ISSUANCE AND SERVICE OF FEDERAL DISTRICT COURT SUBPOENAS IS MADE PURSUANT TO FEDERAL RULES OF CIVIL PROCEDURE Rule 45 (only relevant portions are reproduced here).
BANKRUPTCY COURT RULES ARE ESSENTIALLY SIMILAR.
F.R.C.P. Rule 45. Subpoena
(a) In General.
(1) Form and Contents.
(A) Requirements—In General. Every subpoena must:
(i) state the court from which it issued;
(ii) state the title of the action and its civil-action number;
(iii) command each person to whom it is directed to do the following at a specified time and place: attend and testify; produce designated documents, electronically stored information, or tangible things in that person’s possession, custody, or control; or permit the inspection of premises; and
(iv) set out the text of Rule 45(d) and (e).
(B) Command to Attend a Deposition—Notice of the Recording Method. A subpoena commanding attendance at a deposition must state the method for recording the testimony.
(C) Combining or Separating a Command to Produce or to Permit Inspection; Specifying the Form for Electronically Stored Information. A command to produce documents, electronically stored information, or tangible things or to permit the inspection of premises may be included in a subpoena commanding attendance at a deposition, hearing, or trial, or may be set out in a separate subpoena. A subpoena may specify the form or forms in which electronically stored information is to be produced.
(D) Command to Produce; Included Obligations. A command in a subpoena to produce documents, electronically stored information, or tangible things requires the responding person to permit inspection, copying, testing, or sampling of the materials.
(2) Issuing Court. A subpoena must issue from the court where the action is pending.
(3) Issued by Whom. The clerk must issue a subpoena, signed but otherwise in blank, to a party who requests it. That party must complete it before service. An attorney also may issue and sign a subpoena if the attorney is authorized to practice in the issuing court.
(4) Notice to Other Parties Before Service. If the subpoena commands the production of documents, electronically stored information, or tangible things or the inspection of premises before trial, then before it is served on the person to whom it is directed, a notice and a copy of the subpoena must be served on each party.
(1) By Whom and How; Tendering Fees. Any person who is at least 18 years old and not a party may serve a subpoena. Serving a subpoena requires delivering a copy to the named person and, if the subpoena requires that person’s attendance, tendering the fees for 1 day’s attendance and the mileage allowed by law. Fees and mileage need not be tendered when the subpoena issues on behalf of the United States or any of its officers or agencies.
(2) Service in the United States. A subpoena may be served at any place within the United States.
(3) Service in a Foreign Country. 28 U.S.C. §1783 governs issuing and serving a subpoena directed to a United States national or resident who is in a foreign country.
(4) Proof of Service. Proving service, when necessary, requires filing with the issuing court a statement showing the date and manner of service and the names of the persons served. The statement must be certified by the server.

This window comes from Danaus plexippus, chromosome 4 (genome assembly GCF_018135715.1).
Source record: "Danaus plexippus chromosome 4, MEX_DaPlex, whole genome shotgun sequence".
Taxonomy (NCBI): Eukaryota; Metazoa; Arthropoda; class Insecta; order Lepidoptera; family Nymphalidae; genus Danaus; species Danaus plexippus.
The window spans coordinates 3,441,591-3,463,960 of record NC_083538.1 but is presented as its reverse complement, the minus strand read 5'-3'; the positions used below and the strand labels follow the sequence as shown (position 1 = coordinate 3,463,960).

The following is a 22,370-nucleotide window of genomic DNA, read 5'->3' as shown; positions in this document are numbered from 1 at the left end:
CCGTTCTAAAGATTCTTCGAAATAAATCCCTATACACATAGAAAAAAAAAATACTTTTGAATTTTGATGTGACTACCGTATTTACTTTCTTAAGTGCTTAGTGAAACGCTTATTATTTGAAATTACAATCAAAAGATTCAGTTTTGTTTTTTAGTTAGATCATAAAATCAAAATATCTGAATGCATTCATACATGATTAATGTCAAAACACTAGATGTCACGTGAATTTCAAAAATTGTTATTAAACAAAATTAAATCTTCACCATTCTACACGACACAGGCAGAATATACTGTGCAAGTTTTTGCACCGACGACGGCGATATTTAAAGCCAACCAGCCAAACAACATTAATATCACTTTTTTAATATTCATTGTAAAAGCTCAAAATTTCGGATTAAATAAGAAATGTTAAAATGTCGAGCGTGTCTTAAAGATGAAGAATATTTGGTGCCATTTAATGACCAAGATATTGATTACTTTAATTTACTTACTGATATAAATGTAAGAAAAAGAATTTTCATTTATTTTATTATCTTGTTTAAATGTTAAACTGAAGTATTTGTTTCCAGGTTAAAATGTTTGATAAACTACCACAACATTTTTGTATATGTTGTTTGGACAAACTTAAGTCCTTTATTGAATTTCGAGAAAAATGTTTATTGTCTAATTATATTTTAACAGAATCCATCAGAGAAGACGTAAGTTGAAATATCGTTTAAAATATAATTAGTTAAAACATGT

(c) Place of Compliance.
(1) For a Trial, Hearing, or Deposition. A subpoena may command a person to attend a trial, hearing, or deposition only as follows:
(A) within 100 miles of where the person resides, is employed, or regularly transacts business in person; or
(B) within the state where the person resides, is employed, or regularly transacts business in person, if the person
(i) is a party or a party’s officer; or
(ii) is commanded to attend a trial and would not incur substantial expense.
(2) For Other Discovery. A subpoena may command:
(A) production of documents, electronically stored information, or tangible things at a place within 100 miles of where the person resides, is employed, or regularly transacts business in person; and
(B) inspection of premises at the premises to be inspected.
(d) Protecting a Person Subject to a Subpoena; Enforcement.
(1) Avoiding Undue Burden or Expense; Sanctions. A party or attorney responsible for issuing and serving a subpoena must take reasonable steps to avoid imposing undue burden or expense on a person subject to the subpoena. The court for the district where compliance is required must enforce this duty and impose an appropriate sanction—which may include lost earnings and reasonable attorney’s fees—on a party or attorney who fails to comply.
(2) Command to Produce Materials or Permit Inspection.
(A) Appearance Not Required. A person commanded to produce documents, electronically stored information, or tangible things, or to permit the inspection of premises, need not appear in person at the place of production or inspection unless also commanded to appear for a deposition, hearing, or trial.
(B) Objections. A person commanded to produce documents or tangible things or to permit inspection may serve on the party or attorney designated in the subpoena a written objection to inspecting, copying, testing or sampling any or all of the materials or to inspecting the premises—or to producing electronically stored information in the form or forms requested. The objection must be served before the earlier of the time specified for compliance or 14 days after the subpoena is served. If an objection is made, the following rules apply:
(i) At any time, on notice to the commanded person, the serving party may move the court for the district where compliance is required for an order compelling production or inspection.
(ii) These acts may be required only as directed in the order, and the order must protect a person who is neither a party nor a party’s officer from significant expense resulting from compliance.